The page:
Over the past months, the ANC has diverted itself from the proud nation-building of past administrations, towards an increasingly tribal vision of a society not unlike the Bantustans of the apartheid-era. A country defined by race, where domination of one group by another is the order of the day, and where expropriation of land without compensation is matched by the growth of state and tribal authorities.
And yet within the ANC itself, there exist competing visions to what has been broadly condemned by the investment community as “Zumanomics”, an unworkable recipe for economic disaster. Thus a lively debate on so-called ‘radical economic transformation’ has ensued at the party’s organising conference.
So far as ANC NEC member and Minister of Police, Nathi Mthethwa is concerned, “South Africans should focus less on the colour of monopoly capital and rather focus on contesting monopoly capital in all its forms”
“We shouldn’t be aspiring to change white monopoly capital to black monopoly capital. The uncompetitive nature of monopoly capital makes us raise an issue of contestation, whether it will be black or white,” Mthethwa told reporters during a media briefing this week.
It was party spokesperson Zizi Kodwa who thus also articulated a view that is in direct contrast to the DA faction under Helen Zille and seemingly the ANC under Zuma. According to Kodwa, “the new South Africa creates a clean break from our ugly past giving birth to a new nation with new prescripts. South Africa is not an improved version of the past or a case of taking our better past forward, South Africa is a new nation.”
Can the DA match its own rhetoric and the propaganda of the ruling party, with a victory at the polls? The alliance has seen major victories during the past general election in several of South Africa’s metro’s including Johannesburg, and Nelson Mandela Bay. As the ANC moves to reduce its opposition to the left, it invariably risks losing the middle ground, where the most votes in the next election are bound to reside.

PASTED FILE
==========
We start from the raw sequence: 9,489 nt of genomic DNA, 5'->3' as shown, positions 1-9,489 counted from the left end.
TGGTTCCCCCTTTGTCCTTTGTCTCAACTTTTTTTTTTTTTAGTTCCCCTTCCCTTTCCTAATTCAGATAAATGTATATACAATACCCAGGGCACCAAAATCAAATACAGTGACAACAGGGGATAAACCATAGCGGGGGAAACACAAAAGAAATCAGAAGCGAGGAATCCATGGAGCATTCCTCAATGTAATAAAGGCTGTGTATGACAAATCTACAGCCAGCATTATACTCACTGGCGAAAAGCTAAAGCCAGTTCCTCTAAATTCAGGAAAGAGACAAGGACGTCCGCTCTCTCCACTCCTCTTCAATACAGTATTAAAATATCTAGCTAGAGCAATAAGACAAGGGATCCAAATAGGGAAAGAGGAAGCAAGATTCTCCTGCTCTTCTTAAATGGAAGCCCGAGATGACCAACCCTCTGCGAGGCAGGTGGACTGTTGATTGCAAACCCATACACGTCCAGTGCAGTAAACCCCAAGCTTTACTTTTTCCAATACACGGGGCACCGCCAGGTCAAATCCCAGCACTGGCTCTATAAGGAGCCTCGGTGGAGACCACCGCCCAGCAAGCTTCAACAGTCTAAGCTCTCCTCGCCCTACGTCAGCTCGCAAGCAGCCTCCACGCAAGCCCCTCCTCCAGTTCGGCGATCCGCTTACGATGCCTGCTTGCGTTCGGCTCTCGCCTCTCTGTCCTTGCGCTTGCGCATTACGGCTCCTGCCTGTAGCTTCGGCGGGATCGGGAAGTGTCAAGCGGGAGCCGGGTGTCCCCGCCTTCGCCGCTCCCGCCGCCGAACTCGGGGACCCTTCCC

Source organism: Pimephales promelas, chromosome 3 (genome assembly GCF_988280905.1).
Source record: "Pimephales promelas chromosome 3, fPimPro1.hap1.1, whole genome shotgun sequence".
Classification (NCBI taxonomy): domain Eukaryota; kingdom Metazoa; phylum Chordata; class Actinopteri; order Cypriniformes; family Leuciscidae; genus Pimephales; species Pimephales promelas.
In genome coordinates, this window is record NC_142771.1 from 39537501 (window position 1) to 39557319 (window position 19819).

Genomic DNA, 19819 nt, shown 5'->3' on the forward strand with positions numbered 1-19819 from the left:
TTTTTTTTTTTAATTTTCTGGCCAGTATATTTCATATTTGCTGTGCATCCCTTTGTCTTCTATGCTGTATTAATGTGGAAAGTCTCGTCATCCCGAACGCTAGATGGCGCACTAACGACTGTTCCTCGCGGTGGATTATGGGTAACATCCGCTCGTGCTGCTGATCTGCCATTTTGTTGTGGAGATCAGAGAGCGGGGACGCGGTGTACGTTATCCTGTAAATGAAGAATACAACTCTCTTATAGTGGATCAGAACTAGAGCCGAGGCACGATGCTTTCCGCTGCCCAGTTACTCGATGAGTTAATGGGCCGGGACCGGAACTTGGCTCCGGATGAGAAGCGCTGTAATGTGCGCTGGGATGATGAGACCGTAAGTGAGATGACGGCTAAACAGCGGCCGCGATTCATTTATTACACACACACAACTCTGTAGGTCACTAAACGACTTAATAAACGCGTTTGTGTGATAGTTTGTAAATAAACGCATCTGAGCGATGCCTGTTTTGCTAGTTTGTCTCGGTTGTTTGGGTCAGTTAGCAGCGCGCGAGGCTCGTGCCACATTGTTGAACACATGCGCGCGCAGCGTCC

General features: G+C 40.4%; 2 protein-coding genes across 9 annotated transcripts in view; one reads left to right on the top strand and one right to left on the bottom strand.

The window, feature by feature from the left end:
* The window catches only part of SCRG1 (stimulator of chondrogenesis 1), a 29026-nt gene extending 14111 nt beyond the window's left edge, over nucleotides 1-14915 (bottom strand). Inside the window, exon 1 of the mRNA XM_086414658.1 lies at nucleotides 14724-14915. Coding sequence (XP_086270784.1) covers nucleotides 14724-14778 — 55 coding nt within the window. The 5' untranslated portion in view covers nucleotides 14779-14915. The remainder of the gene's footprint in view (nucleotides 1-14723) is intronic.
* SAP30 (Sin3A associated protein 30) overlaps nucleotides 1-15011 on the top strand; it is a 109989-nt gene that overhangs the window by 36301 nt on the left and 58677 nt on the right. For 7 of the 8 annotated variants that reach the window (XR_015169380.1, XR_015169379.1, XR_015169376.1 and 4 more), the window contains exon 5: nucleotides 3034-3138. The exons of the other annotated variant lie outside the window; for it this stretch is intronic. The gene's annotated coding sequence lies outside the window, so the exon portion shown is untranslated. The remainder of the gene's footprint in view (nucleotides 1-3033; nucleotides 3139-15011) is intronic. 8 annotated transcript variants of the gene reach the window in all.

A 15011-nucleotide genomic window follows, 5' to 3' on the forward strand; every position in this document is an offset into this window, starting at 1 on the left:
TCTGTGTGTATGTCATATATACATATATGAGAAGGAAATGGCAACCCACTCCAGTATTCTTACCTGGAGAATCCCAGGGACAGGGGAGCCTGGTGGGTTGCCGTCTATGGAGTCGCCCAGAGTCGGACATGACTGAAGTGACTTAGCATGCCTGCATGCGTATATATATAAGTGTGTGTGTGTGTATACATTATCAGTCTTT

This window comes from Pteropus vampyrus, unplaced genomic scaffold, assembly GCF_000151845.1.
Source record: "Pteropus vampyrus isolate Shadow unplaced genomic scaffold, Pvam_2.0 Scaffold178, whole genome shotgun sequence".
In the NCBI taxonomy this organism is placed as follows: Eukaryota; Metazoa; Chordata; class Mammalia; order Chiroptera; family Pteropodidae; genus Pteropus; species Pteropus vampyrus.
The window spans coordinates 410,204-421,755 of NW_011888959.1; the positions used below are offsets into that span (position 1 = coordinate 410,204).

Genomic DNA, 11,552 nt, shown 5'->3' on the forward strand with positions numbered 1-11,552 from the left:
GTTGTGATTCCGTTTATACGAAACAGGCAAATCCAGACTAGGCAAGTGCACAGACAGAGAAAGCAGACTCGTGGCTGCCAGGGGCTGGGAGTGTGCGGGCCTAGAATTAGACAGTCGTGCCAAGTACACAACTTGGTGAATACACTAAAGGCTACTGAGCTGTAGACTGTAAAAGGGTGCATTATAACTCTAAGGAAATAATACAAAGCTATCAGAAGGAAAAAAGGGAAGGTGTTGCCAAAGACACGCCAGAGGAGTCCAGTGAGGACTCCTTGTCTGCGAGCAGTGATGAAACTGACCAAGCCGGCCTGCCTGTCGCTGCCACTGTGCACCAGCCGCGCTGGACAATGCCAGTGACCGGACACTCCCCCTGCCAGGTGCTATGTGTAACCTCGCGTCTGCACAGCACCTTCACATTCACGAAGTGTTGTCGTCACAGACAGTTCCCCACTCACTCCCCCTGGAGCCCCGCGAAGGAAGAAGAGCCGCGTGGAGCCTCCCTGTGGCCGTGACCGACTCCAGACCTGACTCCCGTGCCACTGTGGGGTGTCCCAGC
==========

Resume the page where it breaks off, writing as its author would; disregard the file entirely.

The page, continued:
Thus as the party erodes the opposition EFF base, whose red shirts are now ironically being deployed in support of the DA — the ANC policy conference and its adoption of far-left language, risks reducing the party’s central mandate as articulated by the NDP and will come as a blow to those arguing for moderation.
All good news so far as the DA is concerned.
TWO rationalist pieces, thoughtfully debunking the legs of Helen Zille’s argument in favour of ‘colonialism not being all that bad’, need to be seen alongside an incredible piece of sensationalist and irrationalist nonsense, authored by self-proclaimed saviour of the ‘black race’ one Andile Mngxitama. The embarrassing piece (compared below) merely demonstrates that when it comes to black opinion, and criticism of colonialism, there are better tools, than a racist free-for-all.
Reported on News24 , without any scientific evidence, Mngxitama claims that the recent Cape storms are all the ‘fault of white monopoly capital’. It is a crackpot thesis devoid of any merit — touting an unproven conspiracy theory whose achilles heel is the fact that China is the world’s second biggest emitter of CO2 — far from being an ‘all-white affair’, climate change is rather the result of a rampant consumer society, one occupied by black and white alike, for which anyone of any colour, utilising its benefits, needs to take responsibility.
One has merely to remark that it is the ‘black majority’ South African government, which commissioned two of the largest mega-coal projects on the continent this decade, and so far as Nature is concerned, the impacts will be felt by all, regardless of skin colour or pigmentation. What was once true of apartheid South Africa, and its skewed electrification policies, no longer holds. My own research published by the Panos Institute in 1991, alongside that of Mamphela Ramphele, reported the racial bias impacting upon a then output of 246 million tonnes of CO2 pa.
South Africa is currently the 13th largest emitting country based on 2008 fossil-fuel CO2 emissions and the largest emitting country in Africa. Saying: “the ecological disaster awaiting planet earth is a direct creation of white people,” is not just shoddy science, it is assuredly evidence of a racist political agenda. There is no data, to my knowledge, showing that skin colour has any impact on the behaviour of litter-bugs nor that of conspicuous consumption.
The only reason Mgnxitama gets published in the mainstream press is because of his vocal position as leader of the ‘Black First’ front. An organisation with much in common with Donald Trump’s America First movement, and thus deserving of similar criticism to that levelled against France’s Marine le Pen. Though he differs from these two politicos in at least recognising the existence of climate change, is no recommendation.
That Mngxitima’s writing is increasingly on the fringes of rationality and scientific argument, can be seen by the emergence of writers whose opinions are eminently more sensible and suited to the important issues of the day. Thus we turn to Tembeka Ngcukaitobi writing in the Conmag, for our guidance on Helen Zille, who correctly observes, that “neither England nor Holland can claim the same robust system of judicial supremacy that we do” and “the notion of an independent, fair and just legal system ‘which is not influenced by politics whatsoever’ first emerged in the writings, not of a lawyer, but a journalist: John Tengo Jabavu, the editor of the Xhosa newspaper, Imvo Zabantsundu, in the late 1890s.”